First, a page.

Travel

  • Dec
  • 18

The Perfect Dog Gift: Buckle Up Your Buddy

Posted by at 5:45 AM | Permalink | Comments (2)


dogpartyIt’s that time of the year again, when we are all looking for that perfect gift for our canine companions. I have a whole chapter on selecting dog gifts in my book, Let’s Have a Dog Party, but I wanted to share an excerpt here on a priceless gift that you can give your mutt today: safety!

Don’t curl your lip or turn up your nose at the idea of a car seat, car bed, and/or safety belt. My beloved Ms. Bea loved going out in the car and always insisted on sitting in the front seat. You could put her in the back seat, but unless you had the strength of ten strong men, you could not keep madam in the back. I didn’t worry because–fatal flaw–I fancy myself a really good and really safe driver …

Of course the day came when the man in front of me decided to take a speck out of his eye while driving, slammed on the brakes–perhaps because he found the speck was a shiny quarter, I don’t know–and I rear-ended him. Ms. Bea lurched forward and hit her head on the passenger side dashboard.

I’m sure she suffered a nasty headache, because she never, ever would ride in the front seat again. If I glanced at her in the rearview mirror, she was invariably peering forward, trying to make sure I didn’t misbehave.

I’m not the only one. I don’t want to regale you with horror stories, but I do want you to know it isn’t just me. There is a certain person I know whose name shall not be mentioned, but is a Florence Nightingale to dogs, taking in the sorriest of the lot and babying them back to health and a sense of security. One little dog she adores – we shall call the dog “M” – used to ride loose in her SUV. The woman-who-shall-remain-nameless was on her way home one evening, stopped at a light, looked in her side mirror for some reason, and saw there in the crossroads behind her, her little dog, M!

Yes, M had leaned too far out of the window. Or, to put it another way, the window had been rolled down too far, and M had tumbled out! Our much-chagrined and very lucky driver did a quick U-turn and scooped a miraculously unscathed M out of harm’s way. Had she not glanced in her side mirror, who knows where M would be today? Two good reasons not to put off getting car-safety gizmos for your dear dog.

Posted to Travel | Posted to Tags: , , ,

More:

Bookmark and Share
2 Comments

Subscribe to this post's comment RSS.

    David says...

    January 6th, 2009, 11:03 pm

    Another good reason not to keep the windows rolled too far down while riding with your dog is, as I have heard veterinarians advise, the risk of a small bit of debris getting lodged in you dog’s eye(s). The debris may be so small at first that it may not necessarily be much of a bother to your dog and they certainly will not be able to tell you about it- until it becomes infected and turns into a much bigger problem.

    Jen says...

    August 7th, 2009, 5:38 pm

    I got rear-ended a few months ago with one of my dogs in the car. I had JUST rolled up the window about 30 seconds prior to getting hit; when I was going at lower speeds, I’d often leave it down enough for her to poke her head out, but something made me roll it up moments before impact. She was so terrified at the impact (which, thankfully, was actually very small) that she crawled under my feet in the floorboard, and it was all I could do to get her to move because she turned into lead. I had to open my door a little to be able to manuever my arms under her to lift her up, and as soon as I did, she immediately started trying to get out of the car. I had a good hold on her and got her in the back safely so we could move the car out of the middle of the road, but it terrified me thinking what COULD have happened. If the window had been down, she’d either have been very hurt or would have escaped the car. The windows only get cracked now, no exceptions!! People think they are making their dog happy by letting them stick their head out, and they are, but the risk is too great! She is now trained to stay in the back only and is not allowed to get in the front til we are parked in the driveway. I have tried two different dog seatbelts, and she’s too smart for them and wriggles out of them in mere seconds even though they’re the harness type and are right for her size. I don’t want to put in a barrier between the front and back because then I cannot reach her if I need to. So even though she’s good about staying in the back and I keep the leash on her during riding, I would feel better if she were belted in…but if she won’t stay in the belt, what do I do?? She’s the type dog who will chew out of it if she can’t wriggle out.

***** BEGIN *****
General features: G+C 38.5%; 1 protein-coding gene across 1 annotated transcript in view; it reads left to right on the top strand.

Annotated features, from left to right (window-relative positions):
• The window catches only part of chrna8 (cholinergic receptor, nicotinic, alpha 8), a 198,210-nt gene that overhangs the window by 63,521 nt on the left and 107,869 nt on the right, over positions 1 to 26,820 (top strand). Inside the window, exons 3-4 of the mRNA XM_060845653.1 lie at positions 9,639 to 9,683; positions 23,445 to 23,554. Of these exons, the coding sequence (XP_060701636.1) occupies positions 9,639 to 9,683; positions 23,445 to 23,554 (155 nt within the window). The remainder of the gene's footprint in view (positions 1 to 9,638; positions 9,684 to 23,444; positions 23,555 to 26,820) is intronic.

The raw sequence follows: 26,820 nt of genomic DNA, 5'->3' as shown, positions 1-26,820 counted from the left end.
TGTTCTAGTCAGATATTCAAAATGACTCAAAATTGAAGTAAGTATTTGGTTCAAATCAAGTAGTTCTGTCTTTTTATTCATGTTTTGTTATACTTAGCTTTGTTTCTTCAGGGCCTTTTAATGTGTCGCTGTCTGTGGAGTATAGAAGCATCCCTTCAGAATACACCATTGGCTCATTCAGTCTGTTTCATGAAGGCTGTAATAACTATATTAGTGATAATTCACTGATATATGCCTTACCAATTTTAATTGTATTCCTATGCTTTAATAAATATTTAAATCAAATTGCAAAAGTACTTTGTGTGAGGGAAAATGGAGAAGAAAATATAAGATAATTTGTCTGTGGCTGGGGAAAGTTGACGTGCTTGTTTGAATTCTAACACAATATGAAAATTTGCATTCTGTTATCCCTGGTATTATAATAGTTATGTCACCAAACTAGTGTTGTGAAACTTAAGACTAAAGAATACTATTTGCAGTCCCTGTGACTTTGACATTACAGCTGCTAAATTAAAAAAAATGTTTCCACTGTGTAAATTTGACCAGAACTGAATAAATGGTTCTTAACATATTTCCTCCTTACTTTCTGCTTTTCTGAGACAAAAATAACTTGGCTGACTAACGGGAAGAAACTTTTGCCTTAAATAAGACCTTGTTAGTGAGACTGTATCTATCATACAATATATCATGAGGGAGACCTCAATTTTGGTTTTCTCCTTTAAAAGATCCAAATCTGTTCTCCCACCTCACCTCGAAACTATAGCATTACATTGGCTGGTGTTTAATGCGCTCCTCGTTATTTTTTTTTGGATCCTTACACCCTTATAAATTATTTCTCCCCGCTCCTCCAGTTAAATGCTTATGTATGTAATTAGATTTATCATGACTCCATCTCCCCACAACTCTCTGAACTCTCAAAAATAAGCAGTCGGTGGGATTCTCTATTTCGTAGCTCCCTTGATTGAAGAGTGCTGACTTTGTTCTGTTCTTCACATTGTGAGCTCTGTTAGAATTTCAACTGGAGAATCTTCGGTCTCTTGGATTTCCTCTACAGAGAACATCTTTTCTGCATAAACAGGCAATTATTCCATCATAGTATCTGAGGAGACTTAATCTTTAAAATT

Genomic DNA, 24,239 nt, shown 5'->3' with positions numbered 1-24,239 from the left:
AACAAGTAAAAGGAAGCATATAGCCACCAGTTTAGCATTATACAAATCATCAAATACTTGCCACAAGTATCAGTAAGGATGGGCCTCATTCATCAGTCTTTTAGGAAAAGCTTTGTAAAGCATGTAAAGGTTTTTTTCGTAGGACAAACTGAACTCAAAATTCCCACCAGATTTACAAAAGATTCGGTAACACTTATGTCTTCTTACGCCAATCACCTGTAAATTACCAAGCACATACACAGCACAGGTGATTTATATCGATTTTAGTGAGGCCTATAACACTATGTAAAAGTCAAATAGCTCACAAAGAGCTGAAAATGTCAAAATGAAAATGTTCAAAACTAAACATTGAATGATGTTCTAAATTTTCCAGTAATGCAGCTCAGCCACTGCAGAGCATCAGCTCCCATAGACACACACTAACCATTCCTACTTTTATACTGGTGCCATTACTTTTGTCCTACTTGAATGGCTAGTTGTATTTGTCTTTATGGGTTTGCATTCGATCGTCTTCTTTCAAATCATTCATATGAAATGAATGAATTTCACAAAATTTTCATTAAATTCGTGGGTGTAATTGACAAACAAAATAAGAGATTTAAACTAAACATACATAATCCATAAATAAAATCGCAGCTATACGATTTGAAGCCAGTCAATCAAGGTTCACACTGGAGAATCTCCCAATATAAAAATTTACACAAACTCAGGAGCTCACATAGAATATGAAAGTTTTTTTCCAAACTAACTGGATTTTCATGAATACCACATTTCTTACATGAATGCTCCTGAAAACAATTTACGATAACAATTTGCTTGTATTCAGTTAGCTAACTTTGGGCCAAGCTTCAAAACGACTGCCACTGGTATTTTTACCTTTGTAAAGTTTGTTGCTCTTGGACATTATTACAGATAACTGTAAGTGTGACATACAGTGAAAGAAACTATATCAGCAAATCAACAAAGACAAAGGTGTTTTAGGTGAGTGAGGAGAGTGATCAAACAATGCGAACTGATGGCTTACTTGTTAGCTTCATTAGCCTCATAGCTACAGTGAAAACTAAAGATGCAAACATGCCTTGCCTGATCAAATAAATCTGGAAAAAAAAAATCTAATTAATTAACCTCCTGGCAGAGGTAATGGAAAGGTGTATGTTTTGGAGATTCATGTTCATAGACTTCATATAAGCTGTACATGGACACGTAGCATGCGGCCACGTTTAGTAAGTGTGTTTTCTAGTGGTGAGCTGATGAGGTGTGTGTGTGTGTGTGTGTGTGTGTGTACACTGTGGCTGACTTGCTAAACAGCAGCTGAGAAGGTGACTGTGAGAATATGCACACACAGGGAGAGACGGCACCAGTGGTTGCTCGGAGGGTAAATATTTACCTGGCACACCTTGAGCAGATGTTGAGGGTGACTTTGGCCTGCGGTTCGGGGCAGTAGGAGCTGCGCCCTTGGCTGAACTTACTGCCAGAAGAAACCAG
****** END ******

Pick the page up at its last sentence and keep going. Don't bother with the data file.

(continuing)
Post a Comment

Please keep comments polite, constructive, and on topic. All fields in bold are required.

About Travel

Be a compassionate traveler—from weekend getaways to dream vacations.

Recent Comments

Disclaimer

The information and views provided here are intended for informational and preliminary educational purposes only. From time to time, content may be posted on the site regarding various financial planning and human and animal health issues. Such content is never intended to be and should never be taken as a substitute for the advice of readers' own financial planners, veterinarians, or other licensed professionals. You should not use any information contained on this site to diagnose yourself or your companion animals' health or fitness. Readers in need of applicable professional advice are strongly encouraged to seek it. Except where third-party ownership or copyright is indicated or credited regarding materials contained in this blog, reproduction or redistribution of any of the content for personal, noncommercial use is enthusiastically encouraged.